Sooner or later, it was bound to happen.
I just finished registering for a free year's subscription to Equifax credit monitoring services. This would be kind of cool were it not for the fact that I'm getting the freebie because computers holding my personal information, including Social Security number, were stolen last month.
The break-in at Colt Express Outsourcing Services in California was widely reported last week. And I, apparently, am one of the 6, 500 or so former and current CNET employees who might be affected -- and certainly have been put at risk -- by burglars walking off with a little hardware from the Walnut Creek offices of the business.
This is disquieting -- more disquieting than I might have expected. I often remind people that we commonly just hand our credit cards to strangers (we call them "waiters") who take them out of our sight, but I never give waiters my Social Security card. Perhaps even more disquieting is the fact that I haven't worked for CNET in six year or so -- computer records are forever, after all.
But far and away the most disquieting aspect of this whole situation is that I have yet to find out for certain whether or not the data on the stolen machine was encrypted. The latest reports I could find from CNET say no misuse of data to be found on the machines has been reported, and my initial Equifax report is as clean as a whistle. That makes me a little less nervous, but the idea that my Social Security number may lie exposed in the hands of thieves is worrisome.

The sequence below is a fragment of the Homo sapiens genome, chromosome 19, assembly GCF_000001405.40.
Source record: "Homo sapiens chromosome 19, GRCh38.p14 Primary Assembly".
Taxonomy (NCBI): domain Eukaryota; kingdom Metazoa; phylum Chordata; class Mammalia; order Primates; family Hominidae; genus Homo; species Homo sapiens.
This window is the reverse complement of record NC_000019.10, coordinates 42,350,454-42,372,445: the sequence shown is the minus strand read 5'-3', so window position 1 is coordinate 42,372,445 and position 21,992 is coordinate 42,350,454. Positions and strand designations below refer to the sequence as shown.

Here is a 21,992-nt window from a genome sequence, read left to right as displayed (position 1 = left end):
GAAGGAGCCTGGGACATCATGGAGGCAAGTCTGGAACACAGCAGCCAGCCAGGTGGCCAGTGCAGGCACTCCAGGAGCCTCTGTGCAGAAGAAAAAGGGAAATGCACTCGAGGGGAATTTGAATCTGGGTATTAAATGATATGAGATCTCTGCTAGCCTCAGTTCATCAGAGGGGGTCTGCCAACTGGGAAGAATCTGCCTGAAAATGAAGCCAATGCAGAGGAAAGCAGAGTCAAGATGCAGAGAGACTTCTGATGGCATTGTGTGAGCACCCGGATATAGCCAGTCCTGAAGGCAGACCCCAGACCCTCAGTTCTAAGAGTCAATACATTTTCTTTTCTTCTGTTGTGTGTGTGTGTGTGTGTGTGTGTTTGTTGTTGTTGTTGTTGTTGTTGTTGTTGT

What makes me angry is that I even have to ask whether that data is encrypted. I have a call into CNET to see if I can get any more info, but for right now I'm stuck with this report from Privacy News that a CNET representative confirmed that the data was not encrypted.
Throw in this tidbit from PCWorld.com, which notes that the Colt Express CEO wrote to Maryland's attorney general to notify him of the breach, and that:
State laws typically require such notification when an unencrypted computer is lost or stolen.
and I am no happy camper.
How is it that a human resources outsourcer doesn't encrypt human resources data? And how is it that there's no law compelling human resources outsourcers -- or anybody who has my Social Security number -- to encrypt that information? Having somebody swipe your credit card number is a major pain -- one that I've had to deal with, and yep, it was a waiter -- but at least you can cancel a credit card. Trying to get a new Social Security number is next to impossible.
So, this is another thing to worry about, and not just for the next 12 months, either. And the real irritant is that it's completely unnecessary -- encryption technology is too readily available to not be mandatory for anybody who holds my personal data.